6. Hi Ausfire, Tell them to do a bit more shopping around because we can get all those sizes in Adelaide no problems so they are still making them. If all else fails I can probably get some and ship it up to you but freight from SA to Cairns is not going to be cheap. I suppose I could cut some down to 1m lengths and post it up! Maybe I'll have to attempt to take some time off and come for a drive with steel and coke in the back of the truck. Andrew
  7. A couple of snakes I made a while ago when I was given some 32mm rebar. both are about 1500mm long and I made the flat one first as a "what can I do with this exercise". The wearable one was made next because my son wanted something he could wander around with and scare people. He (the snake) has had his picture taken with lots of people since.
  8. I just had a commission from a customer to build a handrail for their backyard pool. They supplied a picture of what they liked that they had found online and I had to modify the design to suit their requirements. I started with 2700mm of 50x25 solid flat and drew the end out over 1750mm to about 50x5mm and then fish tailed the end to start the scroll. This picture is half way through when I had the basic shape and the short end made as well. I made up the base out of 10mm plate plasma cut to suit and formed and then welded the whole lot together. Finished product (minus the mounting frame) on the wall outside the workshop. The spike under the front is to stop it tipping over. Had the whole lot hot dipped and now I have to paint it. Here it is on a pallet after being hot dipped. I'll post some more pictures after it has been painted and installed Andrew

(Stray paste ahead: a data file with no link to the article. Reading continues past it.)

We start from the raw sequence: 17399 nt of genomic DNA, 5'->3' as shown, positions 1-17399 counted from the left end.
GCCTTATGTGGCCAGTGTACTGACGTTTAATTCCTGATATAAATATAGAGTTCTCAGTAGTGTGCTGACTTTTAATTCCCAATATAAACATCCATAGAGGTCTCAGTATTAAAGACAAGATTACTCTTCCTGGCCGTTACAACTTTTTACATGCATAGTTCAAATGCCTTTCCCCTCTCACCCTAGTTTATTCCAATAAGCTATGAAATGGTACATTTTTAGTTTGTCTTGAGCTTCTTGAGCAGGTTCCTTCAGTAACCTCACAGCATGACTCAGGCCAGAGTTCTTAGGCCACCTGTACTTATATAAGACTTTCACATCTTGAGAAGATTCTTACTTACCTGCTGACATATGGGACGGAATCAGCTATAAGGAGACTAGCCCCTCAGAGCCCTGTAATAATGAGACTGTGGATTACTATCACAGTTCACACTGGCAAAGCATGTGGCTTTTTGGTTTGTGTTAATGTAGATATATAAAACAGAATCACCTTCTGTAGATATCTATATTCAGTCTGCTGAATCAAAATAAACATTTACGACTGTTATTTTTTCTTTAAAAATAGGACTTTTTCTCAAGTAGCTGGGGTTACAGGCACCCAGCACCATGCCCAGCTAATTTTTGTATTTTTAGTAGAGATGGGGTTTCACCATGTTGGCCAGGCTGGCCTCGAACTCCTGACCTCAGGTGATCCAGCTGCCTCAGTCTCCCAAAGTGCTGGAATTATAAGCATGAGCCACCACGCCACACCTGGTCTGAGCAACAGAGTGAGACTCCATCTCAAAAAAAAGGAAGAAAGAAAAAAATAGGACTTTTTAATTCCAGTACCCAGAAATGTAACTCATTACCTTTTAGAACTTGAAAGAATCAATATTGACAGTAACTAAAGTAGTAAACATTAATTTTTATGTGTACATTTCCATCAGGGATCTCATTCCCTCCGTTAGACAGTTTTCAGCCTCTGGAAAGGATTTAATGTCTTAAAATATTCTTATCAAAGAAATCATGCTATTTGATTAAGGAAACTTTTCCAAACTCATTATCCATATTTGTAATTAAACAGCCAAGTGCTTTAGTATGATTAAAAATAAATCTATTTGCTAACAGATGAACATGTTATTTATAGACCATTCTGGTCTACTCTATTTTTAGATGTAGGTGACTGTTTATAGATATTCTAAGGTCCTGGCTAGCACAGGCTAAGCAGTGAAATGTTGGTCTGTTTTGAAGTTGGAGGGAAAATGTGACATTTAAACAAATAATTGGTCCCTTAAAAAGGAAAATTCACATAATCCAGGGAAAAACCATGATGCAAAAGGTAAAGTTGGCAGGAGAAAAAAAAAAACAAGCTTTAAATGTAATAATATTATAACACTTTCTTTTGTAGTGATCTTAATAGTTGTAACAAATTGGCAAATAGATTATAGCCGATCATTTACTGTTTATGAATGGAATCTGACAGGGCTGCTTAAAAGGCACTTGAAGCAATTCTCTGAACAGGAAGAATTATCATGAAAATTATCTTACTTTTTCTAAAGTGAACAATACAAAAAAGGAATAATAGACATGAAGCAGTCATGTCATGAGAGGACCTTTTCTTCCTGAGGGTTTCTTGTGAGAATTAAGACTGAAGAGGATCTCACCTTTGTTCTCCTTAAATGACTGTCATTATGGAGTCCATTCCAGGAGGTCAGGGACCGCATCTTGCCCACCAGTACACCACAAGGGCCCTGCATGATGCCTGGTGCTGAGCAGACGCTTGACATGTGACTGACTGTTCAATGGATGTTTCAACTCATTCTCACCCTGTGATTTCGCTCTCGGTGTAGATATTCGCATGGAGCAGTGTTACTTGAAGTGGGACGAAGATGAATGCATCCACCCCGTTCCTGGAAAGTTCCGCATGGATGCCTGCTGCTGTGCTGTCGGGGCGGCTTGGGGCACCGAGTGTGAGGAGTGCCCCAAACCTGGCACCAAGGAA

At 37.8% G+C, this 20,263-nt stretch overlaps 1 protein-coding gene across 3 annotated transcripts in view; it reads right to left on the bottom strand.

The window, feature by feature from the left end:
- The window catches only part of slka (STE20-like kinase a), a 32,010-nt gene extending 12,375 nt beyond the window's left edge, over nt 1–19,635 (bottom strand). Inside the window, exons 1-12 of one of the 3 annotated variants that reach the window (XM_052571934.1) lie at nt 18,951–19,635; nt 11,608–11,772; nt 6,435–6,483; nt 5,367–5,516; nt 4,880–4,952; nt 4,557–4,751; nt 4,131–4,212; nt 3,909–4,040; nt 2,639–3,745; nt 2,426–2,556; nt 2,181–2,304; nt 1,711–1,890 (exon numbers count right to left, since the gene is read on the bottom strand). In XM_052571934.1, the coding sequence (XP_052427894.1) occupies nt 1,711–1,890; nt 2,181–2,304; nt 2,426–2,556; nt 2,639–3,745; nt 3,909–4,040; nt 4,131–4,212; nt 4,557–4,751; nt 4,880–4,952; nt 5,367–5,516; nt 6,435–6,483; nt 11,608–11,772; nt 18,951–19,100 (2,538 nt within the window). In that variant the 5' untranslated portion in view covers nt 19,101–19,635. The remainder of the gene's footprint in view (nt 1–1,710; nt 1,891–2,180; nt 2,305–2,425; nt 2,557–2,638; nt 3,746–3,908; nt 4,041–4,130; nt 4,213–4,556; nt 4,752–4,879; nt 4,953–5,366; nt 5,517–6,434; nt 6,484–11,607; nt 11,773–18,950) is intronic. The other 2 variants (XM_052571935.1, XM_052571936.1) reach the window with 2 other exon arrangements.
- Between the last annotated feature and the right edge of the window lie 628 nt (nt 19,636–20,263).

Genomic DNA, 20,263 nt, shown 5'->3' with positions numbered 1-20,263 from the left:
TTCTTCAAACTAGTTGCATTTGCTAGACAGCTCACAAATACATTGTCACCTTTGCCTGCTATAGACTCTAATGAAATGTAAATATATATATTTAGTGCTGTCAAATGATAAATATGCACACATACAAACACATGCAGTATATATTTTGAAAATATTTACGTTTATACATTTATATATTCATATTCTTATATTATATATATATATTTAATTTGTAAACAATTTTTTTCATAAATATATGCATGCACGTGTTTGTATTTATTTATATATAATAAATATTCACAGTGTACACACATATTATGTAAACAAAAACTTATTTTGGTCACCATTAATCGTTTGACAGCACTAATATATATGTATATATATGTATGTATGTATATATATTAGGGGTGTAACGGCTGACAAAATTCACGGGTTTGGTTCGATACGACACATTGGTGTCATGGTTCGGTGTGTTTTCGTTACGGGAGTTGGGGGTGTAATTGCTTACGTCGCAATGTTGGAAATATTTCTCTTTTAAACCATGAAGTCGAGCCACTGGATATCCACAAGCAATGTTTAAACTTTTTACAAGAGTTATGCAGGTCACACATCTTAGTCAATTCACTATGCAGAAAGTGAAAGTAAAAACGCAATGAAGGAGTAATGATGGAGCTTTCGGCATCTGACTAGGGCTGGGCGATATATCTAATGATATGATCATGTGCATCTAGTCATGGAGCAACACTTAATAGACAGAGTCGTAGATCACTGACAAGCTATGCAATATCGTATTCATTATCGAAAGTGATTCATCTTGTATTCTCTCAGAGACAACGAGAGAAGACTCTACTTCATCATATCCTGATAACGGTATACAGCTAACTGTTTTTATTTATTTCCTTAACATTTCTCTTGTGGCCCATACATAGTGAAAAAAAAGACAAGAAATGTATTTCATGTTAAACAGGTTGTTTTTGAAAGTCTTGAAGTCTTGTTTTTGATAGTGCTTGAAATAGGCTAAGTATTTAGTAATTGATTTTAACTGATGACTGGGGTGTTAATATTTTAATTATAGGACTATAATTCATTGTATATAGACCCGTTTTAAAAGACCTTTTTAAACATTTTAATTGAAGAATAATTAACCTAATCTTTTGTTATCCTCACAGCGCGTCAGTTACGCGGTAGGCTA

9. And parts of it may once have been, not sure what it is now. Andrew
  10. I love that candle holder, very simple but elegant, already thinking of ways to put my own spin on it. It would be easier to forge out of 300mm of 20x10mm than 150mm of 20mm square though, same material volume just starting stock closer to finished size. Is this allowed under the rules or do you have to use square stock? Andrew
  11. I used a textured spring swage and twist techniques as suggested by Thomas above to make these door handles. Four 12mm round bars for the main part and a fair bit of sweat twisting them up using an Oxy/Acc with a heating tip. I cheated with the leaves and grapes using pre-made components but it looked alright in the end. I would have liked to make my own but I was already pushing the customers price point as it was.